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October 27, 2005

The Washington Post's Odd Language from Syria

Behind a Damask Screen: The Washington Post’s Odd Language from Syria
October 26, 2005

The Washington Post’s Anthony Shadid won the Pulitzer Prize for international reporting last year for his coverage of the war in Iraq. But two of his recent dispatches from Damascus should win no awards.

Inaccurate, even peculiar word choice compromises “For Syrians, a Siege Mentality Sets In; U.N. Inquiry, Iraq War Feeding Anxiety Among Assad’s Backers and Foes” (October 25) and “Assad Says Accused Syrians May Face Trial; Letter Is First Substantive Response to U.N. Reporting Implicating Officials in Hariri Killing” (October 26). As a result, both misrepresent in important ways recent Syrian history and current events in a capital under pressure as a result of the international investigation of the February assassination of former Lebanese Prime Minister Rafik Hariri.

In “For Syrians, a Siege Mentality Sets In,” Shadid writes – or perhaps a misguided copy desk rewrites – “Since 1970, the state has weathered a revolt by Islamic activists, conflicts with Israel, crises with the United States and the collapse of its historic ally, the Soviet Union.” This journalistic short-hand wrongly conflates events.

To be accurate, the same material should have been conveyed in two sentences reading something like: “Since 1970, the state brutally suppressed a revolt by Islamic fundamentalists and prolonged its declared state of war with Israel by rejecting several peace initiatives and sponsoring anti-Israeli Lebanese and Palestinian terrorist organizations. It also obstructed U.S. Middle East policy and maneuvered through the resultant crises while weathering the collapse of its historic ally, the Soviet Union.”

Shadid also states that, among other things, Washington wants Damascus to end its “accommodation of militant Palestinian factions and the Lebanese Shiite Muslim movement Hezbollah.” As noted above, Syria is not “accommodating” Palestinian “militant factions” including Islamic Jihad, the Popular Front for the Liberation of Palestine - General Command, and the Democratic Front for the Liberation of Palestine, plus the Lebanese Hezbollah. Rather, it hosts and/or shelters, helps fund, arm and train, and employs these terrorist organizations as surrogates.

Shadid correctly notes that “Syria is one of the region’s most authoritarian states,” but asserts that “its repression pales compared with the relentless brutality in Iraq during the rule of Saddam Hussein.” The pairing as well as the wording is misplaced; a comparison would have been not the current Syria under Bashar Assad to the former Iraq under Saddam Hussein, but of Syria under Bashar’s late father, Hafez Assad, to Iraq under Saddam.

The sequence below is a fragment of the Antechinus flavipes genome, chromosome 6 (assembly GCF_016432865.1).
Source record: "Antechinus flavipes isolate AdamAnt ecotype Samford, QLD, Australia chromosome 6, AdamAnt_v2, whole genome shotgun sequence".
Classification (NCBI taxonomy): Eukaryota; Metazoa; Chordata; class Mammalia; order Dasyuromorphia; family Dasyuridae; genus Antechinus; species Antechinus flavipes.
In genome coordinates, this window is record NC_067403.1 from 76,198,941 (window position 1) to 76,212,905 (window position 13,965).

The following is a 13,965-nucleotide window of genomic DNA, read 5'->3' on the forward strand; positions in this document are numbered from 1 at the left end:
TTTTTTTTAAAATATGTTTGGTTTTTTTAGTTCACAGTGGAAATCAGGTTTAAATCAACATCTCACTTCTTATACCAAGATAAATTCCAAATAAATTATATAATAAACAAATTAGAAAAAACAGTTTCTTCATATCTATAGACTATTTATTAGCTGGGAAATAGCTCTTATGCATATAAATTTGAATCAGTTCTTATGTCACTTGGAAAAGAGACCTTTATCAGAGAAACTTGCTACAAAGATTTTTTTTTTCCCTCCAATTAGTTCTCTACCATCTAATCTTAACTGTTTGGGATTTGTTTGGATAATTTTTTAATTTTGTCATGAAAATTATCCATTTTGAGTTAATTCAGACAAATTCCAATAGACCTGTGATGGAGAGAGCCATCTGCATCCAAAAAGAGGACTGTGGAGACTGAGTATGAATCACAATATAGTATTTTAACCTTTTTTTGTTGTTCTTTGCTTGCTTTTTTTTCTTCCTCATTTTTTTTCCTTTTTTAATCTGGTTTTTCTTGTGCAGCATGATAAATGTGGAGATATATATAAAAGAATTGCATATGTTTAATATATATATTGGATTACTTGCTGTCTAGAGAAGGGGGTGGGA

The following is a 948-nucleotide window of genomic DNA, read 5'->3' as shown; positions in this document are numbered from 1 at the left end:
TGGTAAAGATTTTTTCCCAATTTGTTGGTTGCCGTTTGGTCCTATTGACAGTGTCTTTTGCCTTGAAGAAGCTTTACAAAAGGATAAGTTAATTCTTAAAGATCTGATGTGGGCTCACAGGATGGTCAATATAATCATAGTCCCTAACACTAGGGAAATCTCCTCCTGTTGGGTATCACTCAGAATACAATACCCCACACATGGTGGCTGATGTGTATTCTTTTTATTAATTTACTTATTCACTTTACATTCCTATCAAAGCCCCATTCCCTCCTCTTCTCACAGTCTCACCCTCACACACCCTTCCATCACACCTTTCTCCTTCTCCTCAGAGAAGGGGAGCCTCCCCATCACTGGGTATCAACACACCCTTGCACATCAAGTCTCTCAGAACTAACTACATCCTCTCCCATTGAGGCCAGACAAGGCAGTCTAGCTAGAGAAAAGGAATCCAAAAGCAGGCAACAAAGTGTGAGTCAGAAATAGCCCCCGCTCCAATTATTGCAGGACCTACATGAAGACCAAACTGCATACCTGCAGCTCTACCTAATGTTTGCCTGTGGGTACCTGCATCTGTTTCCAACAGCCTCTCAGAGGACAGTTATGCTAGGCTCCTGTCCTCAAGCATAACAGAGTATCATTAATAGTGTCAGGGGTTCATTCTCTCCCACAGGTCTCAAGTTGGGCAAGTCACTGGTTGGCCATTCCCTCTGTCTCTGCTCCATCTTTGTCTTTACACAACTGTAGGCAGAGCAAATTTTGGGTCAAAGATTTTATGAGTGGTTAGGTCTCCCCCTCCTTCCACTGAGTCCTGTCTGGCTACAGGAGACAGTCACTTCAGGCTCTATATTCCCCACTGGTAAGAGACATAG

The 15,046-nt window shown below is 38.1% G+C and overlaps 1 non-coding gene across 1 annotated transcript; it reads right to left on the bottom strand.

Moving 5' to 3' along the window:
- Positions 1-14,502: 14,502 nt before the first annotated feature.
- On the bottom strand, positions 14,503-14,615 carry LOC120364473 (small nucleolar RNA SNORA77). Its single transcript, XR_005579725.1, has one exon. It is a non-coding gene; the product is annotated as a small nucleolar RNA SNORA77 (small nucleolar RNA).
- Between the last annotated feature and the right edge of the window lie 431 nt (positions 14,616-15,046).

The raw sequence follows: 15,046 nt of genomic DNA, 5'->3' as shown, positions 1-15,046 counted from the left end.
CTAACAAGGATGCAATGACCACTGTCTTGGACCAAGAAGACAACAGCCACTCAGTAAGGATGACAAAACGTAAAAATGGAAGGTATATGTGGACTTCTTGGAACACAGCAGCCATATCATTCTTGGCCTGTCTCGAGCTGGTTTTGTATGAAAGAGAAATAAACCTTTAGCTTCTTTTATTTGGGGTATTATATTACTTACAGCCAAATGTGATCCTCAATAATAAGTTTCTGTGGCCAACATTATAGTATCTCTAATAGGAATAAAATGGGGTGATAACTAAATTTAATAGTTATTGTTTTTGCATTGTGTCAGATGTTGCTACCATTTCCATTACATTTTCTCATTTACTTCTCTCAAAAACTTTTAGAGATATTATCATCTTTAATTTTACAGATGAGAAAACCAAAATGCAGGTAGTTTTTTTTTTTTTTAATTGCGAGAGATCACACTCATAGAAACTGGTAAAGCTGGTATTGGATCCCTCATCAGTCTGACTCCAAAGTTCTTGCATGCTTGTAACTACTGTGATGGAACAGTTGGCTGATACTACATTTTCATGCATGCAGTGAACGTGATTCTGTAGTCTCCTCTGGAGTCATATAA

The elder Assad’s 30-year police state did at retail what Saddam’s regime in Iraq did wholesale. The annual State Department Country Reports on Human Rights dealing with Hafez Assad’s Syria made that clear. And the elder Assad, like Saddam, could massacre his own people en mass, as he did at Hama in 1982, slaughtering between 10,000 and 25,000 residents, mostly civilians, in a stronghold of the Islamic Brotherhood. Syria today under Bashar Assad should be contrasted with post-Saddam Iraq, which despite a bloody insurgency, might be evolving toward something better while Syria’s police state under Bashar more closely resembles “Hafez-Lite.”

In his next-day dispatch, “Assad Says Accused Syrians May Face Trial,” Shadid commits only one word choice foul, but it is major, and peculiar: “There were at least two slightly different [emphasis added] versions of Assad’s letter, diplomats said. The one with the pledge to bring to trial any Syrian implicated in Hariri’s assassination was delivered to the United States, Britain and France, among others; another version, omitting the pledge, went to other Security Council members, the diplomats said.” Omission of the pledge to try any Syrian implicated in the murder might be a deletion of only a few words, but it most definitely is not a “slight difference” – it is a major change. Why introduce such confusion at all, when merely dropping the adverb “slightly” increases accuracy, as in “there were at least two different versions of Assad’s letter, diplomats said”?

For years, The Post’s slogan was: “The Washington Post: If you don’t get it, you don’t get it.” We got it, but we don’t get it. – by Eric Rozenman, CAMERA Washington director.

Posted by ER at October 27, 2005 05:30 PM

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